Wednesday, November 10, 2021

Why all of Shakespeare's plays are available

Alice Heminges ((Lauren D’Ambrosio) looks over the First Folio preface as Henry Condell (Michael Rhone, left) and her father, John (Anthony Silk), await her opinion. (David Allen photo)

 Presented by Foothill College Theatre Arts, Lauren Gunderson’s “The Book of Will” looks at the efforts involved in preserving the works of William Shakespeare for posterity.

Most of the action takes in a tavern adjoining the Old Globe Theatre three years after the Bard’s death. As it opens, three actors from the theater’s resident company, the King’s Men, are lamenting the publication of a pirated version of “Hamlet.”

They are Henry Condell (Michael Rhone), John Heminges (Anthony Silk) and Richard Burbage (John Musgrave).

After Burbage’s death that night, Henry and John discuss the possibility of assembling all of Shakespeare’s plays into one volume. Unfortunately, there are few complete scripts available.

Moreover, an unscrupulous publisher, William Jaggard (Musgrave), apparently has the rights to most of the plays.

Through luck, ingenuity and the assistance of scribe Ralph Crane (Gwendolyne Wagner), who had served as a prompter and had saved many of the scripts, Henry and John are closer to their goal.

After Jaggard dies, his more honest son, Isaac (Steve Allhoff), steps in to help. Despite more obstacles, the First Folio is published and Shakespeare’s plays preserved for posterity.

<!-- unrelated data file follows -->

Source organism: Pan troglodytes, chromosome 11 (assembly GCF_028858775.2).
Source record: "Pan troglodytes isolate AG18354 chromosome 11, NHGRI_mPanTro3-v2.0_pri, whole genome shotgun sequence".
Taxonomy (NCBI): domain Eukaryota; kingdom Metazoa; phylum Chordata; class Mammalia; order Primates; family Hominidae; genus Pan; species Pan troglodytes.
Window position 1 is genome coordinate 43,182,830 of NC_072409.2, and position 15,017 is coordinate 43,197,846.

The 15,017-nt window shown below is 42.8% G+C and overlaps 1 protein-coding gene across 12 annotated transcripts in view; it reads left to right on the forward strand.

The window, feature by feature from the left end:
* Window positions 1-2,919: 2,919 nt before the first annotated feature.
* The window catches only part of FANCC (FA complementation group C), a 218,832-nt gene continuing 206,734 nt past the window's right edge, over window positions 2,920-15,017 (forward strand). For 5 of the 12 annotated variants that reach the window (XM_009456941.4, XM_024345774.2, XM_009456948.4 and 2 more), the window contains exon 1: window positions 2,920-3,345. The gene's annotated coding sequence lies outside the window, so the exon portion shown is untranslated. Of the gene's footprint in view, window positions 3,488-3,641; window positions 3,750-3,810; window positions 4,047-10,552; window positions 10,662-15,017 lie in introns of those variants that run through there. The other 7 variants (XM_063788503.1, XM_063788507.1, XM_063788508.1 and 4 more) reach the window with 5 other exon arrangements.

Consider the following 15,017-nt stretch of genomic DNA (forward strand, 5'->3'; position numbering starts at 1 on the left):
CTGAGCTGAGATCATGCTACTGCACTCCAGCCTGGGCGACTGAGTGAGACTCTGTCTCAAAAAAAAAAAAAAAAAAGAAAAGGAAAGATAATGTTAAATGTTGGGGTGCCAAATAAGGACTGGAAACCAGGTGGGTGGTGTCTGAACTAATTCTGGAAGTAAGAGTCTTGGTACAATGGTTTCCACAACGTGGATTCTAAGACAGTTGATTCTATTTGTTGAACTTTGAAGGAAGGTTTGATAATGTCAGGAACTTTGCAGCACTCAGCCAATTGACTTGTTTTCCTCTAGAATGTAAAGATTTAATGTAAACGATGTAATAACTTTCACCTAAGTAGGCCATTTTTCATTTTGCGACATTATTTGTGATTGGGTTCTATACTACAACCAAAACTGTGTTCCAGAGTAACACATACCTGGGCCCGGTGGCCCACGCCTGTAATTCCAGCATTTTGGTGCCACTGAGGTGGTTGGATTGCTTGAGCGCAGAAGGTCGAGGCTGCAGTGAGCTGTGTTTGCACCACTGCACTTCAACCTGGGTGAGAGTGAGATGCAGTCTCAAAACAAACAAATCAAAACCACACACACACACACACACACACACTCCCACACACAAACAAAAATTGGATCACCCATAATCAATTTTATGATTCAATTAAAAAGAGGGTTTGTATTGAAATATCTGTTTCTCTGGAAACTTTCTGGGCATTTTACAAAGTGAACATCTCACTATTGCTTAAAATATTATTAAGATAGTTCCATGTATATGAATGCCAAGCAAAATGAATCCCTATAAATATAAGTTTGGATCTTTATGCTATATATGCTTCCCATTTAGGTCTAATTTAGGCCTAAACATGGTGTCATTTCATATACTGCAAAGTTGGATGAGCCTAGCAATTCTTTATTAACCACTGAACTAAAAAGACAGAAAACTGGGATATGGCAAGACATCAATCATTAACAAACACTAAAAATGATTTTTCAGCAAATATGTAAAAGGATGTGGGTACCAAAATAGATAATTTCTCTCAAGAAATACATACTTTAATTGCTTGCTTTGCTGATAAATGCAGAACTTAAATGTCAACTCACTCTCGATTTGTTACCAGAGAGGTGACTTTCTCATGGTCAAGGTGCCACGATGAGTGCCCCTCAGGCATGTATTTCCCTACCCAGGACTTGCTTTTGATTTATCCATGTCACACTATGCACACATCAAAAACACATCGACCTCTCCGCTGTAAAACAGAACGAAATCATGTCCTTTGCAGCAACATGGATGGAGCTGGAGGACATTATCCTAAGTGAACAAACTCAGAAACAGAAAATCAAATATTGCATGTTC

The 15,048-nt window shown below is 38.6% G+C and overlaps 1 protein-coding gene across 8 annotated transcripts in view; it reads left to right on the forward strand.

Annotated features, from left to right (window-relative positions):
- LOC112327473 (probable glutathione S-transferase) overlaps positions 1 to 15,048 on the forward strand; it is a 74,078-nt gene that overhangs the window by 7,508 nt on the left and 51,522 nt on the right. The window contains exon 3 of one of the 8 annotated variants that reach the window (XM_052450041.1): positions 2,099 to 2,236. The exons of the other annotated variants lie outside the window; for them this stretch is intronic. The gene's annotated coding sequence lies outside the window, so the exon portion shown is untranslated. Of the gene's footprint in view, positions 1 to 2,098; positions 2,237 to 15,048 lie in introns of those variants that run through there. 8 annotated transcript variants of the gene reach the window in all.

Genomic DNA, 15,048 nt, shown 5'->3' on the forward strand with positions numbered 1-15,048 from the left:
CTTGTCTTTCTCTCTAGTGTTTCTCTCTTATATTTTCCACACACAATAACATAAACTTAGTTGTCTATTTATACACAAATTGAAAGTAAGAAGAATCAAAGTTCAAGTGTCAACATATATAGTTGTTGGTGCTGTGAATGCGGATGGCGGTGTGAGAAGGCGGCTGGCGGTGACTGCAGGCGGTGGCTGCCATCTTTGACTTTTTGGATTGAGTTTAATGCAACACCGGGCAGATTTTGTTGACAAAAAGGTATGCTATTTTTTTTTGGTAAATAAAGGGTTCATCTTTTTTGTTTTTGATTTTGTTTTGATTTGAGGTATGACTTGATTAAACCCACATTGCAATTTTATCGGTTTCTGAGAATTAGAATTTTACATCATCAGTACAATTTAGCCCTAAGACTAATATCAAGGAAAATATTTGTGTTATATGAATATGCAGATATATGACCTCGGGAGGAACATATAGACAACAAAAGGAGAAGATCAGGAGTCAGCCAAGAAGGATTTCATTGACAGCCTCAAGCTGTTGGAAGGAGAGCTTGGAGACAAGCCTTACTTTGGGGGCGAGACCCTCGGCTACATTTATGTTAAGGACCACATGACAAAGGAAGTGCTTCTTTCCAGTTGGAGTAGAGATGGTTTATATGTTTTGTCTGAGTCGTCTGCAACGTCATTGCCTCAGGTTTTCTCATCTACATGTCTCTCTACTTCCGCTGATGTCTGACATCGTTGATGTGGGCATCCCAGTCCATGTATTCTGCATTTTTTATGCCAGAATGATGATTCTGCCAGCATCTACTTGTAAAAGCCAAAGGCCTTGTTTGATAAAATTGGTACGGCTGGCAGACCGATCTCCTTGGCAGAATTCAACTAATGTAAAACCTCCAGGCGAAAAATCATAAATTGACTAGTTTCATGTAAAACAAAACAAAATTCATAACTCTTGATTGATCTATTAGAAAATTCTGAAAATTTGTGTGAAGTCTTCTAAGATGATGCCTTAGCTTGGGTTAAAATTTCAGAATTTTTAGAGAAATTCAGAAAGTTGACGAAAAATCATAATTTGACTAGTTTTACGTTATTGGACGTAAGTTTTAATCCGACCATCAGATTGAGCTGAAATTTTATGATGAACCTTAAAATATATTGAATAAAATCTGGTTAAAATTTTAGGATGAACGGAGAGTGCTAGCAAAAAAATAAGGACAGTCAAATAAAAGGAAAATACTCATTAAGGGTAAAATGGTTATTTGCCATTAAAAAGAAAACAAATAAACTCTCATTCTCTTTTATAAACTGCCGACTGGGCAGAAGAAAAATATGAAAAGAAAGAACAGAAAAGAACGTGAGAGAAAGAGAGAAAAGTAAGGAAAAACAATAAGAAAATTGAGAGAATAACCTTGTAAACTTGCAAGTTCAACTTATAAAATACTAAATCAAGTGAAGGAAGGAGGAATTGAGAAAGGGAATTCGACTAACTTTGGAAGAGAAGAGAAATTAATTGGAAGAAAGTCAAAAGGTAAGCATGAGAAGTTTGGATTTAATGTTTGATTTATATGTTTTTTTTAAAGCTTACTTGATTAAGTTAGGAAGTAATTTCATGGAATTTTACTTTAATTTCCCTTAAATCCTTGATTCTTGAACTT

The play offers some glimpses of life’s perils at that time, as evidenced by the deaths of Burbage, Jaggard the elder and John’s wife, Rebecca Heminges (Carla Befera).

Providing moral support and encouragement are Henry’s wife, Elizabeth Condell (Eiko Yamamoto), and the Heminges’ daughter, Alice (Lauren D’Ambrosio).

Directed by Bruce McLeod, the cast is a mix of student and seasoned actors. Hence the results are mixed with solid performances by several actors and overacting by others.

The set by Yusuke Soi works well, as do the costumes by Lisa Rozman and sound by Max Stanylov.

Lines from some of the plays add interest to the show, which nevertheless drags in spots.

Running about two hours with an intermission, “The Book of Will” will continue through Nov. 21 in the Lohman Theatre, Foothill College, 12345 El Monte Road, Los Altos Hills.

For tickets and information, call (650) 949-7360 or visit